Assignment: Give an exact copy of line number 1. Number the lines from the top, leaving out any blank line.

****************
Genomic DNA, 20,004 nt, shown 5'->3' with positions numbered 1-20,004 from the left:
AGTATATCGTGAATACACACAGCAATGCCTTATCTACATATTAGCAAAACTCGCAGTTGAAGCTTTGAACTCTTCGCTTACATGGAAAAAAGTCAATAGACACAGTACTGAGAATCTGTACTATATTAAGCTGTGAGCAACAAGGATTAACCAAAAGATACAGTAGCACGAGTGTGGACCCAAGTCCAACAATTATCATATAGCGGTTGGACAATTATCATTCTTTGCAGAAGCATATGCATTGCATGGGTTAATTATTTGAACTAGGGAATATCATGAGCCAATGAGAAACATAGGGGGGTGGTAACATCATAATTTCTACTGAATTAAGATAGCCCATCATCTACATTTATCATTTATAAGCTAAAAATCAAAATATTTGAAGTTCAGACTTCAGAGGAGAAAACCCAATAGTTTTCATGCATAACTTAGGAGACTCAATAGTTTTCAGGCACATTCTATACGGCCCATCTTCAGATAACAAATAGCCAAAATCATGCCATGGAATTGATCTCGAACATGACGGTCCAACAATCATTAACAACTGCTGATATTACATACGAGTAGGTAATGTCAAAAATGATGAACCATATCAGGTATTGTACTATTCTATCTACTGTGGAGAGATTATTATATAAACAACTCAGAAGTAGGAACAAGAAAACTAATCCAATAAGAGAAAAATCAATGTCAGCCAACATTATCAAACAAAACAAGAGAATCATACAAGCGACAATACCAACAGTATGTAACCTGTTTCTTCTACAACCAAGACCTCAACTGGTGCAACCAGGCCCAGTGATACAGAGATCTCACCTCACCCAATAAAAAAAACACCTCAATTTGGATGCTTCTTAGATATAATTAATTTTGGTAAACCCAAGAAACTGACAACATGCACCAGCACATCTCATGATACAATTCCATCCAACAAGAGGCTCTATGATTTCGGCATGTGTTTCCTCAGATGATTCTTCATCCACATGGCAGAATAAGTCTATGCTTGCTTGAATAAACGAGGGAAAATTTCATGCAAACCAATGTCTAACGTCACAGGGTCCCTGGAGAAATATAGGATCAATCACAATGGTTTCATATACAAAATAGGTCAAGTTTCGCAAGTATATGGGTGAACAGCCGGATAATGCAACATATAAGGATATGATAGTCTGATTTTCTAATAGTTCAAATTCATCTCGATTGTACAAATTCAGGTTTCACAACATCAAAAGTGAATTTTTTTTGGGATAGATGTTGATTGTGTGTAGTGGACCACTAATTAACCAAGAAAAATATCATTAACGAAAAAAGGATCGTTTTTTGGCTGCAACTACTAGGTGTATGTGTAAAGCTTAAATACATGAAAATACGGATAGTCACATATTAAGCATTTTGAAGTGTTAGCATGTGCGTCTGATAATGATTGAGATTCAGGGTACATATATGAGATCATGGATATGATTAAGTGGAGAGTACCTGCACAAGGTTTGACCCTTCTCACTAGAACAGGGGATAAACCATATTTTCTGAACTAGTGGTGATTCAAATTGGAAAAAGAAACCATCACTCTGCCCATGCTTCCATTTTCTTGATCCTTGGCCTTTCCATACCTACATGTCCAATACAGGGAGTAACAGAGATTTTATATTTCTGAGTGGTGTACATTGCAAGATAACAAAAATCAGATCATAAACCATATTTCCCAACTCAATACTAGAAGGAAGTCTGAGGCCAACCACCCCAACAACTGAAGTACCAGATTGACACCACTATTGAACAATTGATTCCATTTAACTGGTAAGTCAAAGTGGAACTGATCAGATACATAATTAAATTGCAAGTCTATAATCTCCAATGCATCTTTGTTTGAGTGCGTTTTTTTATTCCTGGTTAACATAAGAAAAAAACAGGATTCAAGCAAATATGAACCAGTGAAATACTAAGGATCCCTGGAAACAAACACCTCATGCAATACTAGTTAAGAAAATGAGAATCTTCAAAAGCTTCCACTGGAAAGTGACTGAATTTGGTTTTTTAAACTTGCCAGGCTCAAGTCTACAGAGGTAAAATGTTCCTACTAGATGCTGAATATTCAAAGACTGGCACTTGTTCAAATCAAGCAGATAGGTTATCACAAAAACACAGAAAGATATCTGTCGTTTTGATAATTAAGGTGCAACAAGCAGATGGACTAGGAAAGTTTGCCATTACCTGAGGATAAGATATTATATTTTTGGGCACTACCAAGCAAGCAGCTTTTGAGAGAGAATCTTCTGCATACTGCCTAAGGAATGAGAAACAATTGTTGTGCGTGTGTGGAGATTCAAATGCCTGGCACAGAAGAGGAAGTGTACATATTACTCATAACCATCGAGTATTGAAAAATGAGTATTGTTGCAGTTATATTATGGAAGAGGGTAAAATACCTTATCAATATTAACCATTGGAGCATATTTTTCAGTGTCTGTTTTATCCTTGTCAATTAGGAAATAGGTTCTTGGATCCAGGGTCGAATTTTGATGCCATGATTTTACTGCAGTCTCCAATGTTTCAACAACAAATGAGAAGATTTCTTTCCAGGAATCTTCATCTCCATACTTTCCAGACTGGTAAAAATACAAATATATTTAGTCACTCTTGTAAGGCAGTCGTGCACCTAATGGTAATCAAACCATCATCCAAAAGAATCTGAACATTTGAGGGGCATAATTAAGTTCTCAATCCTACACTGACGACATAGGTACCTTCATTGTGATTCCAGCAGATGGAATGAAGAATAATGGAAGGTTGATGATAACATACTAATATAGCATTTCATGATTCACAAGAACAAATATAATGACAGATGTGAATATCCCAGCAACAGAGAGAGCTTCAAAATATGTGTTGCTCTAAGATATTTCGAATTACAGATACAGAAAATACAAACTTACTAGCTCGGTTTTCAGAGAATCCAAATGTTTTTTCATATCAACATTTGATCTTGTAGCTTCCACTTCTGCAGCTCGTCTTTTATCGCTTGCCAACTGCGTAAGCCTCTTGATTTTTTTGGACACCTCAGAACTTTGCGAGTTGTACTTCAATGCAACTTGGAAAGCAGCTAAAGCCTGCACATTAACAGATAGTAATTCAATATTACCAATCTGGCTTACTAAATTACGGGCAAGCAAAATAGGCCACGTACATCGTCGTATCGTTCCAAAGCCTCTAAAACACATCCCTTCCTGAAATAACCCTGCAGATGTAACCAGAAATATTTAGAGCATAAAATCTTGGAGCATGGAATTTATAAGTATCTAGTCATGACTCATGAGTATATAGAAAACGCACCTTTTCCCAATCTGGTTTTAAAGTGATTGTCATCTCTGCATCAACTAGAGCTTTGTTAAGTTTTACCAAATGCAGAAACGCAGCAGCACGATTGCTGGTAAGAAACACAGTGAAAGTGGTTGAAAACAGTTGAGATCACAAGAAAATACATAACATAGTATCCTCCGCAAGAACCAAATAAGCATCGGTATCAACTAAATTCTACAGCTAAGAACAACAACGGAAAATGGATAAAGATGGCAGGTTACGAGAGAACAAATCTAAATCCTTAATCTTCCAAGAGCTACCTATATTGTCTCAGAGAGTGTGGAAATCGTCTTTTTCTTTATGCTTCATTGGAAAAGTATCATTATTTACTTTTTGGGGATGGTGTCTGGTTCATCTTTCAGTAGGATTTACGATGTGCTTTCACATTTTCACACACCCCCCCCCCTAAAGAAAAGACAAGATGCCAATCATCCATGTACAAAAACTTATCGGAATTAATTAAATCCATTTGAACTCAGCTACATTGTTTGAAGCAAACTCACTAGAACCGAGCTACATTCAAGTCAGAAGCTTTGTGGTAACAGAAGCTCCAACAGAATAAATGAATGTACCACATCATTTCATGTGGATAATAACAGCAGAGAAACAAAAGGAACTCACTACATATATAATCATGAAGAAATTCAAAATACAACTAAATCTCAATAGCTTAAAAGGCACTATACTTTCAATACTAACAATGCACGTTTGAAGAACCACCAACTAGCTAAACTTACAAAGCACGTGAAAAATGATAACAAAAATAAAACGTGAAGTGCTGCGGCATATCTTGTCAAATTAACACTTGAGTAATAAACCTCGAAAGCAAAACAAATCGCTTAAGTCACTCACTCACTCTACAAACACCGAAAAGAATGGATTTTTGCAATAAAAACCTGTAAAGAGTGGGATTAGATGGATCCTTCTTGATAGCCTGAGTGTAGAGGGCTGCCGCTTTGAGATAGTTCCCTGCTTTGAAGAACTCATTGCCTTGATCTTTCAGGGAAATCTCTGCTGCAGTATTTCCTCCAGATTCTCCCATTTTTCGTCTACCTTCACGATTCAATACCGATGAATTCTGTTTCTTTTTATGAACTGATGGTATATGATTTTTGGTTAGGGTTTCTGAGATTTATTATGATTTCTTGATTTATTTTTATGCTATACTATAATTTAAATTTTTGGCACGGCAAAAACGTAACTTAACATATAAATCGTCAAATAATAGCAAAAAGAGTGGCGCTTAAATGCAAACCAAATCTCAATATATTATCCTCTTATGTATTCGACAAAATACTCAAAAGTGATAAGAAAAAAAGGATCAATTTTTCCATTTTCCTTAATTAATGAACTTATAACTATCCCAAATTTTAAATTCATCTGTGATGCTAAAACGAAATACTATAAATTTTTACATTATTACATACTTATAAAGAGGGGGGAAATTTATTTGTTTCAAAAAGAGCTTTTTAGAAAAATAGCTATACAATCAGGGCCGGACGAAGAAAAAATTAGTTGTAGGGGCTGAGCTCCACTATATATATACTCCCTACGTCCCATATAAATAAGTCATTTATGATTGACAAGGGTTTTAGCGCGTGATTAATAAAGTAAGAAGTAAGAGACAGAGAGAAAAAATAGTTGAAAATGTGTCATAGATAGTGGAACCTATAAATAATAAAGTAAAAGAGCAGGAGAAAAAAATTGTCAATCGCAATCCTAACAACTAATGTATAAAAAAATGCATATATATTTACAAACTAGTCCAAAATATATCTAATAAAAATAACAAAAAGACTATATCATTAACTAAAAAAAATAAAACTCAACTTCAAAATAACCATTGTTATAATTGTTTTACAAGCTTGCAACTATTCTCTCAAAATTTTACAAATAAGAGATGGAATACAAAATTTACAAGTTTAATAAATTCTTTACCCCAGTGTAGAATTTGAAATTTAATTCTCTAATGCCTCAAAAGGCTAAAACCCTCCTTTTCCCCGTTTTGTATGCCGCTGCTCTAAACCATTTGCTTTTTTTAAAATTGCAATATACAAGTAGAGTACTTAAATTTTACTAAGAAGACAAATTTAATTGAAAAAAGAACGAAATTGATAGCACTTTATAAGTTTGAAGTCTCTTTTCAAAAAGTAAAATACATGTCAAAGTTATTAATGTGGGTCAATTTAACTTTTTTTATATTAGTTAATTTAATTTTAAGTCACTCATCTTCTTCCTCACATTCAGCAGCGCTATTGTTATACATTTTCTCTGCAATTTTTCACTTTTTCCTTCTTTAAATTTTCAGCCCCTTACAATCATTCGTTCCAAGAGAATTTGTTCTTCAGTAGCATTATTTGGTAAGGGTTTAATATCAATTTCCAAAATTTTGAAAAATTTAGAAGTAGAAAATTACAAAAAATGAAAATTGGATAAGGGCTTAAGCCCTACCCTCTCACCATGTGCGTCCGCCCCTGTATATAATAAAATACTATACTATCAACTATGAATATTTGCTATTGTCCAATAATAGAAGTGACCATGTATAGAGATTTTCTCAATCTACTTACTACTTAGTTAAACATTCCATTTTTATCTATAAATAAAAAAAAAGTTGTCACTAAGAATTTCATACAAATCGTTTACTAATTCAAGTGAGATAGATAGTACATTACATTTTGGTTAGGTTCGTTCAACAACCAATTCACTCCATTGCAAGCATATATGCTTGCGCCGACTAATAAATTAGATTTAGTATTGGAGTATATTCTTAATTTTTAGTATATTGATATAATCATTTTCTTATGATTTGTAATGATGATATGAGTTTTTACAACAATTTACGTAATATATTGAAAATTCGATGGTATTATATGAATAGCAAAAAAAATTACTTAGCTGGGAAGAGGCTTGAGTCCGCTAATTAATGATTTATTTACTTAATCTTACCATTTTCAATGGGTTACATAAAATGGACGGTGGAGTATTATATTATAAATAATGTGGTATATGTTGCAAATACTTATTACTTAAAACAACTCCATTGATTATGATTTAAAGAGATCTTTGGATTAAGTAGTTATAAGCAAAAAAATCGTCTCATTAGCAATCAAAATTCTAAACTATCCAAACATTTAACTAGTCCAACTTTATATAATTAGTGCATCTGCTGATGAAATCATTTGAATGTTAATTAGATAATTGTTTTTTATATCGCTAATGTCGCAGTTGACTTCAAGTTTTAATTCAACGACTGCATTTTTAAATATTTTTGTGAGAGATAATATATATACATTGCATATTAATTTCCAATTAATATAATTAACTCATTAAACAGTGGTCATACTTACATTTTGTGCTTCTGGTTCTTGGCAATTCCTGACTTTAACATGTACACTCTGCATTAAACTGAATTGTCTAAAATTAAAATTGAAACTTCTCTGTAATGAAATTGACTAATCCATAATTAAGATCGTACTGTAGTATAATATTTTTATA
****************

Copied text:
Genomic DNA, 20,004 nt, shown 5'->3' with positions numbered 1-20,004 from the left: